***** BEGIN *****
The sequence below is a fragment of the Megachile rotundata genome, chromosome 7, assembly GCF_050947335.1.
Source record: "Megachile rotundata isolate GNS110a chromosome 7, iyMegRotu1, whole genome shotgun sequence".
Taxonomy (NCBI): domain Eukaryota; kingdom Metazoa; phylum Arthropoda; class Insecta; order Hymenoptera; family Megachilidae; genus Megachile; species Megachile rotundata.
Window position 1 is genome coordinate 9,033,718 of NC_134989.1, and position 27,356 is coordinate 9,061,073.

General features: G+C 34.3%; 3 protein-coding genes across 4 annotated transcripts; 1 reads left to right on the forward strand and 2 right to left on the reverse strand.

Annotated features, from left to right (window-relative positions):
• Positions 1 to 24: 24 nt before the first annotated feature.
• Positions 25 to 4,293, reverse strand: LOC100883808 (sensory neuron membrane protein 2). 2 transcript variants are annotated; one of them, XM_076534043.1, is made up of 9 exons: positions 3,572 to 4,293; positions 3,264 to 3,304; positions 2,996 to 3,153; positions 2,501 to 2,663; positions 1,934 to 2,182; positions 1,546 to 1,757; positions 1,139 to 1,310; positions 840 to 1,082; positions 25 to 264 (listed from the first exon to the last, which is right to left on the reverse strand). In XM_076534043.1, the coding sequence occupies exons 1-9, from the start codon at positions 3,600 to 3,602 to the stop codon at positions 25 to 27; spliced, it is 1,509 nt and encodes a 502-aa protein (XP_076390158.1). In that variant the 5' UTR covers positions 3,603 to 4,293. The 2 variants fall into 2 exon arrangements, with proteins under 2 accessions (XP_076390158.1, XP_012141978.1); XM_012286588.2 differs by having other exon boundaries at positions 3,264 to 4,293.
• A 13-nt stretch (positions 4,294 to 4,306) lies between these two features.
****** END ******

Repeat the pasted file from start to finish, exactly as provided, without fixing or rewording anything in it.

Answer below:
The sequence below is a fragment of the Megachile rotundata genome, chromosome 7, assembly GCF_050947335.1.
Source record: "Megachile rotundata isolate GNS110a chromosome 7, iyMegRotu1, whole genome shotgun sequence".
Taxonomy (NCBI): domain Eukaryota; kingdom Metazoa; phylum Arthropoda; class Insecta; order Hymenoptera; family Megachilidae; genus Megachile; species Megachile rotundata.
Window position 1 is genome coordinate 9,033,718 of NC_134989.1, and position 27,356 is coordinate 9,061,073.

General features: G+C 34.3%; 3 protein-coding genes across 4 annotated transcripts; 1 reads left to right on the forward strand and 2 right to left on the reverse strand.

Annotated features, from left to right (window-relative positions):
• Positions 1 to 24: 24 nt before the first annotated feature.
• Positions 25 to 4,293, reverse strand: LOC100883808 (sensory neuron membrane protein 2). 2 transcript variants are annotated; one of them, XM_076534043.1, is made up of 9 exons: positions 3,572 to 4,293; positions 3,264 to 3,304; positions 2,996 to 3,153; positions 2,501 to 2,663; positions 1,934 to 2,182; positions 1,546 to 1,757; positions 1,139 to 1,310; positions 840 to 1,082; positions 25 to 264 (listed from the first exon to the last, which is right to left on the reverse strand). In XM_076534043.1, the coding sequence occupies exons 1-9, from the start codon at positions 3,600 to 3,602 to the stop codon at positions 25 to 27; spliced, it is 1,509 nt and encodes a 502-aa protein (XP_076390158.1). In that variant the 5' UTR covers positions 3,603 to 4,293. The 2 variants fall into 2 exon arrangements, with proteins under 2 accessions (XP_076390158.1, XP_012141978.1); XM_012286588.2 differs by having other exon boundaries at positions 3,264 to 4,293.
• A 13-nt stretch (positions 4,294 to 4,306) lies between these two features.